THE MAN has brought a flute into Ted's Musician Shop on Centre Street downtown. It doesn't work, he says. Expertly, Fernando Roman assembles the instrument and presses the keys.
"The rod's bent," he says. "The pad's worn here. Needs cleaning. You bought it at a pawnshop?"
The guy nods, shamefaced. Gently, Mr. Roman lets him know that he would have sold him one cheaper, one that worked. Mr. Roman specializes in woodwinds. He has been here since he was 13 years old, since Ted Martini, the store's namesake, owned the place. Now Mr. Roman and his brother, Al, have it.
You walk in through a glittering if dusty jungle of trombones, trumpets, French horns, bassoons, saxophones, bugles, cornets and tubas, hanging casually from the ceiling. A little ways on you come to a forest of fiddles, from doll-sized Suzukis to the kind you have to buy a seat for on an airplane. And then the guitars, zithers, sitars, dulcimers, mandolins and banjos. And then the drums -- African, Latin, bongo, kettle, gourd, snare -- you name it. Not to mention the wonderful collection of bowstrings, picks, conductor batons, panpipes, tambourines, thumb pianos, reeds, harmonicas (a neon sign in the window reads: "Harmonicas 25-50% Off"), tin flutes, chin rests, tuning pipes, sheet music and whole separate room for electronic keyboards, amplifiers, synthesizers.
"Ted started in 1934, across from the Walters Museum," Mr. Roman says. "He was at the Juilliard [music school] in New York, had a store there with his mother before he came to Baltimore. His wife was a violinist with the Baltimore Symphony for 35 years. Evelina."
By the time Martini died seven years ago at 82, his store (with "Teds" spelled out in 4-foot-high red block letters) was known to musicians all over the world. He has specialists to repair most instruments, a violin man from Yugoslavia, Mr. Roman and his father for woodwinds, and so on.
"We had 20 times as much stuff before the fire a few years back," Mr. Roman mutters. "Lots of students come in, people from Hopkins, teachers, the symphony. Three generations."
He owns the shop next door, too; he plans to open a teaching studio there.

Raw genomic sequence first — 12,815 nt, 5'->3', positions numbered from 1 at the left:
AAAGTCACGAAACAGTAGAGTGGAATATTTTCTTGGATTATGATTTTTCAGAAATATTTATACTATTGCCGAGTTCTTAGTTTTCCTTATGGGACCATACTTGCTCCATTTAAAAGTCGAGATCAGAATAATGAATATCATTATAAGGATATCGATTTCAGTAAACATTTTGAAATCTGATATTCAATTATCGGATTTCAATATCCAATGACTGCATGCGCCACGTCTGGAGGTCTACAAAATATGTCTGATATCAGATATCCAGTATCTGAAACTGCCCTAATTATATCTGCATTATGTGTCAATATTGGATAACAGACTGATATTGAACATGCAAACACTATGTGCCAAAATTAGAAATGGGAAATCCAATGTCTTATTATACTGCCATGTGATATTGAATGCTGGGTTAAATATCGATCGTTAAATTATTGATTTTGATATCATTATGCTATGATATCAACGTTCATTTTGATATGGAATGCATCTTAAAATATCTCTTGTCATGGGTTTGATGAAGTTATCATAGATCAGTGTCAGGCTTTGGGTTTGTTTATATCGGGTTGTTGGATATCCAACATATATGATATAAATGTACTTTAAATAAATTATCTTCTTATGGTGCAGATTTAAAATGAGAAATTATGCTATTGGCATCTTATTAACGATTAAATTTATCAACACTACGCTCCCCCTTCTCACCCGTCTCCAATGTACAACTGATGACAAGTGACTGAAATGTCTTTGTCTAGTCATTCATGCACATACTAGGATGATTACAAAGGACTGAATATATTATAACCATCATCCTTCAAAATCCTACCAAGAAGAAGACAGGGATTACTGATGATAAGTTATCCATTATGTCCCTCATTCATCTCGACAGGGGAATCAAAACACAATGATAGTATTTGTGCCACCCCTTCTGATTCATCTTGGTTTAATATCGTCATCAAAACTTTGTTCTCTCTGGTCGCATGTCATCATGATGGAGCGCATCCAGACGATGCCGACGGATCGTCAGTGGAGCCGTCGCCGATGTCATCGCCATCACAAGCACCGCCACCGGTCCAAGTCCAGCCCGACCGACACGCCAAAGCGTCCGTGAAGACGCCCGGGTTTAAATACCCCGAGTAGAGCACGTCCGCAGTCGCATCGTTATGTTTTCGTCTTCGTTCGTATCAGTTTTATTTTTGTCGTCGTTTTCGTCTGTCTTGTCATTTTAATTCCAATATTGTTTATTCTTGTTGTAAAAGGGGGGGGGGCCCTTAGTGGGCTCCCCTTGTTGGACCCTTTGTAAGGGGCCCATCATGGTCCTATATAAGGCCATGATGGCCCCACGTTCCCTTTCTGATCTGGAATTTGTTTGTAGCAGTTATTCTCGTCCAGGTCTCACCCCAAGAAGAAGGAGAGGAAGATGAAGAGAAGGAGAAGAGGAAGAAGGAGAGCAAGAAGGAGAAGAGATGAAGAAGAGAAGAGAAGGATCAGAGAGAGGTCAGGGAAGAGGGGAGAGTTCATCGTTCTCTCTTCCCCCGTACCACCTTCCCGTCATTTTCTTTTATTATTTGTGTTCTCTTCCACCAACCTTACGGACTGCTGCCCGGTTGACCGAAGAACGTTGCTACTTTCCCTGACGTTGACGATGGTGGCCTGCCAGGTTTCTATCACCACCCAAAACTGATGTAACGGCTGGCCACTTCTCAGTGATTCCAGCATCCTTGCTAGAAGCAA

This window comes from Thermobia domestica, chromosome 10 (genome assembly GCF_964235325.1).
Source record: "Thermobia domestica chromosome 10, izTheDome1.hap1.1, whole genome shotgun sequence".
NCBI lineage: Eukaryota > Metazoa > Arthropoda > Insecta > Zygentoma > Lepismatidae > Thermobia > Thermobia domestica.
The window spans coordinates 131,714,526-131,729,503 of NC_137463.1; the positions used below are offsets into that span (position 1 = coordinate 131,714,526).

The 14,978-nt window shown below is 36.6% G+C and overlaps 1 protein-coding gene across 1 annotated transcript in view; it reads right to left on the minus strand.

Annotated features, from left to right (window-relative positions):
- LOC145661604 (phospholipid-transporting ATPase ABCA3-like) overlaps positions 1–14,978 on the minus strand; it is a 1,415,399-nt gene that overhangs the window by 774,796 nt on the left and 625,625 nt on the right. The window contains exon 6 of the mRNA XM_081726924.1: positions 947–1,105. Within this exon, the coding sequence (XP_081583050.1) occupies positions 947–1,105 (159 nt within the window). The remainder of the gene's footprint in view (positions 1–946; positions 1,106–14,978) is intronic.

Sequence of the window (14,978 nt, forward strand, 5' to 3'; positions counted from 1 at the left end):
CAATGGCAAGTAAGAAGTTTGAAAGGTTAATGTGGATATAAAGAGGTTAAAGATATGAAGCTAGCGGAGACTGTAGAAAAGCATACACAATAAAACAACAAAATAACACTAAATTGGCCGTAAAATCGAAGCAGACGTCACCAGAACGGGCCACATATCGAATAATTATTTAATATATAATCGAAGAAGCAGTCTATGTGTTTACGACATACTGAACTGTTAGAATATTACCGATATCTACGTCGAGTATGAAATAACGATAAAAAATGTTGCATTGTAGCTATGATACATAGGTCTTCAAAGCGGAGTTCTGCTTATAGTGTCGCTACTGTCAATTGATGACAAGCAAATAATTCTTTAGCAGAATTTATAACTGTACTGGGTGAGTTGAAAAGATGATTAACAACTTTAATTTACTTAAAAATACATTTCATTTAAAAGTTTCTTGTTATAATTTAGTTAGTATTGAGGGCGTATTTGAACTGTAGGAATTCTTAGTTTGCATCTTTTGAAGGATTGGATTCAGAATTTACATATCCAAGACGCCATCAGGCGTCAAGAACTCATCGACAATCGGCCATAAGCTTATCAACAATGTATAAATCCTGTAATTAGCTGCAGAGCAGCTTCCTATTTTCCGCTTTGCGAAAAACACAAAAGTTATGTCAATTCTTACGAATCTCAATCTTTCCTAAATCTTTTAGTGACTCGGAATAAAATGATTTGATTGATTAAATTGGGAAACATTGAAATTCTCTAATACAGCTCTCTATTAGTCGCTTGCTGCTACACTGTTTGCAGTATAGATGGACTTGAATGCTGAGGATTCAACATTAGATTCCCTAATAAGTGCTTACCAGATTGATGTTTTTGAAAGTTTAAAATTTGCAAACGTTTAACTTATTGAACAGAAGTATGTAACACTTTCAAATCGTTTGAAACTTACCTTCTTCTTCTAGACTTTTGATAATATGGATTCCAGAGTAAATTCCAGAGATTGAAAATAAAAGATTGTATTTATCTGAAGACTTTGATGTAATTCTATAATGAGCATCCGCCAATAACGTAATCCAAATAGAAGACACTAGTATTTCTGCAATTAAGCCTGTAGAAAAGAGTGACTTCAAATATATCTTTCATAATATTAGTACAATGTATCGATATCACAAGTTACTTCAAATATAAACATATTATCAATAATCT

In a dusty corner near the front window stands a larger-than-life wooden bust of Beethoven. Where did it come from? "Oh, some artist at the Maryland Institute needed a guitar, so he carved that and traded it. We did a lot of barter in those days." It is an exuberant bust, with hair like an angry surf.
Here comes a violin teacher with a battered case. He sets it on the counter and brings out a large, somber violin that he is selling to Mr. Roman, an old friend. "It's a delBussetto," he tells the hangers-on, "a Cremona violin maker who taught Nicolo Amati himself. It has to be older than 1684."
Mr. Roman peers into the f-shaped sound hole with a flashlight to read the ancient label. "Yup," he says. "Looks like that."
"It's got a large sound," the violin teacher says. "It's a concert instrument. The maker has a reputation for being hollow-sounding, but not this one. This has a beautiful tone."
In another minute he will start playing the thing. Three other customers are already milling around in the narrow shop.
"It was just sheet music first," Mr. Roman says. "That was the main thing at Ted's. But then the musicians started coming in at night, and they'd hang around and pretty soon they'd be playing."
A woman in furs bustles up. "Do you have guitars?" she asks. "I need a guitar for my son."
"Do we have guitars?" Mr. Roman says, smiling.
Michael Kernan writes from Baltimore.